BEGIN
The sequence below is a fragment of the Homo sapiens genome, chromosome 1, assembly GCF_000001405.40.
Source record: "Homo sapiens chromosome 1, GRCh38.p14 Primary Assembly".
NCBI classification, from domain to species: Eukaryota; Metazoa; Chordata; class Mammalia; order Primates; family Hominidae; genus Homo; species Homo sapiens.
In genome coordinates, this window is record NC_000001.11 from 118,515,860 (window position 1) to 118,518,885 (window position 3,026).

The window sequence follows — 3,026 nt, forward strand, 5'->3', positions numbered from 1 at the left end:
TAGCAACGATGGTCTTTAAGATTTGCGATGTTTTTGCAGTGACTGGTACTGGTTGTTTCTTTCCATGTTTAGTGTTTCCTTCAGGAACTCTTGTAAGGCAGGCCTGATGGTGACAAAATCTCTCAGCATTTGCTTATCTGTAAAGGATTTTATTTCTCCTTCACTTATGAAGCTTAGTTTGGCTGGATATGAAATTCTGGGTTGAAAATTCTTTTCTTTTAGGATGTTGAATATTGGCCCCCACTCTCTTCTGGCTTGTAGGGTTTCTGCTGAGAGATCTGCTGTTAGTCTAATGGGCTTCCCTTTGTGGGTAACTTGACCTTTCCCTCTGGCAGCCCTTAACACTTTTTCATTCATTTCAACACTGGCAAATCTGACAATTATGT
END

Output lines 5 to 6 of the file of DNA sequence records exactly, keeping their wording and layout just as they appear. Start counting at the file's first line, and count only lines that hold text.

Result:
The window sequence follows — 3,026 nt, forward strand, 5'->3', positions numbered from 1 at the left end:
TAGCAACGATGGTCTTTAAGATTTGCGATGTTTTTGCAGTGACTGGTACTGGTTGTTTCTTTCCATGTTTAGTGTTTCCTTCAGGAACTCTTGTAAGGCAGGCCTGATGGTGACAAAATCTCTCAGCATTTGCTTATCTGTAAAGGATTTTATTTCTCCTTCACTTATGAAGCTTAGTTTGGCTGGATATGAAATTCTGGGTTGAAAATTCTTTTCTTTTAGGATGTTGAATATTGGCCCCCACTCTCTTCTGGCTTGTAGGGTTTCTGCTGAGAGATCTGCTGTTAGTCTAATGGGCTTCCCTTTGTGGGTAACTTGACCTTTCCCTCTGGCAGCCCTTAACACTTTTTCATTCATTTCAACACTGGCAAATCTGACAATTATGT